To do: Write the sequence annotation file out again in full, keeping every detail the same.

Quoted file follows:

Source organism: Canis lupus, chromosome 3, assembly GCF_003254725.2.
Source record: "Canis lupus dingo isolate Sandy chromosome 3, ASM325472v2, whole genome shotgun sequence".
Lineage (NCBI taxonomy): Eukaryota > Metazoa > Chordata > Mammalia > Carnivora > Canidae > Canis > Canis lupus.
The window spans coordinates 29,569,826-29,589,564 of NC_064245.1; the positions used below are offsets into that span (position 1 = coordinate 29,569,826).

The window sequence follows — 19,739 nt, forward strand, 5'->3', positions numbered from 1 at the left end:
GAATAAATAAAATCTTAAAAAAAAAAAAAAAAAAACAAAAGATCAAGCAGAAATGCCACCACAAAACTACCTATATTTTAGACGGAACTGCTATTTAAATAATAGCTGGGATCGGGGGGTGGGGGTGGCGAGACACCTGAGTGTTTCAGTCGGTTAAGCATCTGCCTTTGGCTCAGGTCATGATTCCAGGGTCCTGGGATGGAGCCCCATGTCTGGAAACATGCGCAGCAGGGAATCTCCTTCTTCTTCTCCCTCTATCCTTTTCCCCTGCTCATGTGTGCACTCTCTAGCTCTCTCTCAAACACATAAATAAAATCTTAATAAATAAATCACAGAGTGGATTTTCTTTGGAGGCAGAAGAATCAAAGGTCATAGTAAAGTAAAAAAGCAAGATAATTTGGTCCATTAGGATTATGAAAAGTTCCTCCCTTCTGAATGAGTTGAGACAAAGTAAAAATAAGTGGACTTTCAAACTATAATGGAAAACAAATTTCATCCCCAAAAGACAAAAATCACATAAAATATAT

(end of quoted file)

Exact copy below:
Source organism: Canis lupus, chromosome 3, assembly GCF_003254725.2.
Source record: "Canis lupus dingo isolate Sandy chromosome 3, ASM325472v2, whole genome shotgun sequence".
Lineage (NCBI taxonomy): Eukaryota > Metazoa > Chordata > Mammalia > Carnivora > Canidae > Canis > Canis lupus.
The window spans coordinates 29,569,826-29,589,564 of NC_064245.1; the positions used below are offsets into that span (position 1 = coordinate 29,569,826).

The window sequence follows — 19,739 nt, forward strand, 5'->3', positions numbered from 1 at the left end:
GAATAAATAAAATCTTAAAAAAAAAAAAAAAAAAACAAAAGATCAAGCAGAAATGCCACCACAAAACTACCTATATTTTAGACGGAACTGCTATTTAAATAATAGCTGGGATCGGGGGGTGGGGGTGGCGAGACACCTGAGTGTTTCAGTCGGTTAAGCATCTGCCTTTGGCTCAGGTCATGATTCCAGGGTCCTGGGATGGAGCCCCATGTCTGGAAACATGCGCAGCAGGGAATCTCCTTCTTCTTCTCCCTCTATCCTTTTCCCCTGCTCATGTGTGCACTCTCTAGCTCTCTCTCAAACACATAAATAAAATCTTAATAAATAAATCACAGAGTGGATTTTCTTTGGAGGCAGAAGAATCAAAGGTCATAGTAAAGTAAAAAAGCAAGATAATTTGGTCCATTAGGATTATGAAAAGTTCCTCCCTTCTGAATGAGTTGAGACAAAGTAAAAATAAGTGGACTTTCAAACTATAATGGAAAACAAATTTCATCCCCAAAAGACAAAAATCACATAAAATATAT